Hacker group claims it accessed data from Israeli education sites

The hacker group presented itself as a group protesting what it called "the dirty government" of Prime Minister Yair Lapid.

 A man holds a laptop computer as cyber code is projected on him in this illustration picture taken on May 13, 2017. (photo credit: REUTERS/KACPER PEMPEL/ILLUSTRATION/FILE PHOTO)
A man holds a laptop computer as cyber code is projected on him in this illustration picture taken on May 13, 2017.
(photo credit: REUTERS/KACPER PEMPEL/ILLUSTRATION/FILE PHOTO)

A hacker group called “The Generous Thief” claimed on Monday that it had stolen the data of millions of former and current Israeli students and teachers, providing Excel files with addresses, ID numbers, emails and more.

The Generous Thief appeared to offer the data for sale, stating that people interested in accessing the stolen data should send them a message.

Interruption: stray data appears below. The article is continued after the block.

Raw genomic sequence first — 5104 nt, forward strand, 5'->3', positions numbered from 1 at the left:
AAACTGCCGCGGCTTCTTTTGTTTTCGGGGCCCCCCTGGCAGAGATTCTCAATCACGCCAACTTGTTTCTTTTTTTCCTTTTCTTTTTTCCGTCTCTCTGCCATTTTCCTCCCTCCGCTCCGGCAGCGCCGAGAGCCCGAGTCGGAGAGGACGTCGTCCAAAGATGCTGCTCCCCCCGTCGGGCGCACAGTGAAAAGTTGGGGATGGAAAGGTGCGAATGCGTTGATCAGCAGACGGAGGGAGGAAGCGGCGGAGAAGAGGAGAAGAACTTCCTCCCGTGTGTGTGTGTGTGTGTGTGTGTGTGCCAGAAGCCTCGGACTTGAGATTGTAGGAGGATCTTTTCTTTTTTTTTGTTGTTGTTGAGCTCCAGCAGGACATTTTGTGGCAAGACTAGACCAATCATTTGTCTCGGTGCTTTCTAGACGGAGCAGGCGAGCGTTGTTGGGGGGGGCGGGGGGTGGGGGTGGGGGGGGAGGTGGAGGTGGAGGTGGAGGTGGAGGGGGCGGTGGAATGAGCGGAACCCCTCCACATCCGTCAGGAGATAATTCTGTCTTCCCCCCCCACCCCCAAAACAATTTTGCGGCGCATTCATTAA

The hacker group presented itself as a group acting in protest against what it called “the dirty government” of Prime Minister Yair Lapid. Despite the claim, the channel is written in broken Hebrew, raising suspicions that the hackers are not Israeli.

CET confirms 'cyber incident' hit systems

The Center for Educational Technology (CET) confirmed to Israeli media that it had found “indications of a cyber incident” on its systems and was handling the situation in coordination with the National Cyber Directorate.

 Cyber attack (credit: INGIMAGE) Cyber attack (credit: INGIMAGE)

The company stressed that its systems were still working and that there were no indications as of yet that any information was stolen. “We note that the network is saturated with disinformation and fake news in light of the desire to deepen the disruption of studies,” it said.

Cyber attacks against educational institutions on the rise

A report by the cybersecurity company Sophos in August found that most educational institutions – primary schools, secondary schools and colleges – are increasingly affected by ransomware, with 60% of institutions attacked in 2021 compared to 44% in 2020.